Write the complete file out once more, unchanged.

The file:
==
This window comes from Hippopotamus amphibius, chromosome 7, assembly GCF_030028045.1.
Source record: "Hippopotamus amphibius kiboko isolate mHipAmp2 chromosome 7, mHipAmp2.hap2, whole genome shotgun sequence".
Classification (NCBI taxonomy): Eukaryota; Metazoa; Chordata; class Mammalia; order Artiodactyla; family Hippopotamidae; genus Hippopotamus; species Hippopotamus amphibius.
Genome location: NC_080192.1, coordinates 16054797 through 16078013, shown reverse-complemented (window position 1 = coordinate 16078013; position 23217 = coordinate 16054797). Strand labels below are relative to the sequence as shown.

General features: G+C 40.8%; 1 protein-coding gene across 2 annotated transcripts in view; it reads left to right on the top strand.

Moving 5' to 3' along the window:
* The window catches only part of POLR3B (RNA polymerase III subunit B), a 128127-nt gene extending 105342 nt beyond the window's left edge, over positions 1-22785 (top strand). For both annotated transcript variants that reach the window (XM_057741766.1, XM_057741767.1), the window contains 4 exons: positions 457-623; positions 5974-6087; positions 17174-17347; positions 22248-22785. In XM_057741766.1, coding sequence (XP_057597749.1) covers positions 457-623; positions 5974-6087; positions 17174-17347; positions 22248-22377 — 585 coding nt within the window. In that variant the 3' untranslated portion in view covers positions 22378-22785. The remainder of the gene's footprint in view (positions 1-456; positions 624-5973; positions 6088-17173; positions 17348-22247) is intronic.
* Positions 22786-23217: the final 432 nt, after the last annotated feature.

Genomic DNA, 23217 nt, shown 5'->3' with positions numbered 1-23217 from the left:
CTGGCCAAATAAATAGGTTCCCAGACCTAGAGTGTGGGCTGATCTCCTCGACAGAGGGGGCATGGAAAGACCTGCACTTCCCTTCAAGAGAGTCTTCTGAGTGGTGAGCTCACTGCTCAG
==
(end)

This window comes from Hippopotamus amphibius, chromosome 7, assembly GCF_030028045.1.
Source record: "Hippopotamus amphibius kiboko isolate mHipAmp2 chromosome 7, mHipAmp2.hap2, whole genome shotgun sequence".
Classification (NCBI taxonomy): Eukaryota; Metazoa; Chordata; class Mammalia; order Artiodactyla; family Hippopotamidae; genus Hippopotamus; species Hippopotamus amphibius.
Genome location: NC_080192.1, coordinates 16054797 through 16078013, shown reverse-complemented (window position 1 = coordinate 16078013; position 23217 = coordinate 16054797). Strand labels below are relative to the sequence as shown.

General features: G+C 40.8%; 1 protein-coding gene across 2 annotated transcripts in view; it reads left to right on the top strand.

Moving 5' to 3' along the window:
* The window catches only part of POLR3B (RNA polymerase III subunit B), a 128127-nt gene extending 105342 nt beyond the window's left edge, over positions 1-22785 (top strand). For both annotated transcript variants that reach the window (XM_057741766.1, XM_057741767.1), the window contains 4 exons: positions 457-623; positions 5974-6087; positions 17174-17347; positions 22248-22785. In XM_057741766.1, coding sequence (XP_057597749.1) covers positions 457-623; positions 5974-6087; positions 17174-17347; positions 22248-22377 — 585 coding nt within the window. In that variant the 3' untranslated portion in view covers positions 22378-22785. The remainder of the gene's footprint in view (positions 1-456; positions 624-5973; positions 6088-17173; positions 17348-22247) is intronic.
* Positions 22786-23217: the final 432 nt, after the last annotated feature.

Genomic DNA, 23217 nt, shown 5'->3' with positions numbered 1-23217 from the left:
CTGGCCAAATAAATAGGTTCCCAGACCTAGAGTGTGGGCTGATCTCCTCGACAGAGGGGGCATGGAAAGACCTGCACTTCCCTTCAAGAGAGTCTTCTGAGTGGTGAGCTCACTGCTCAG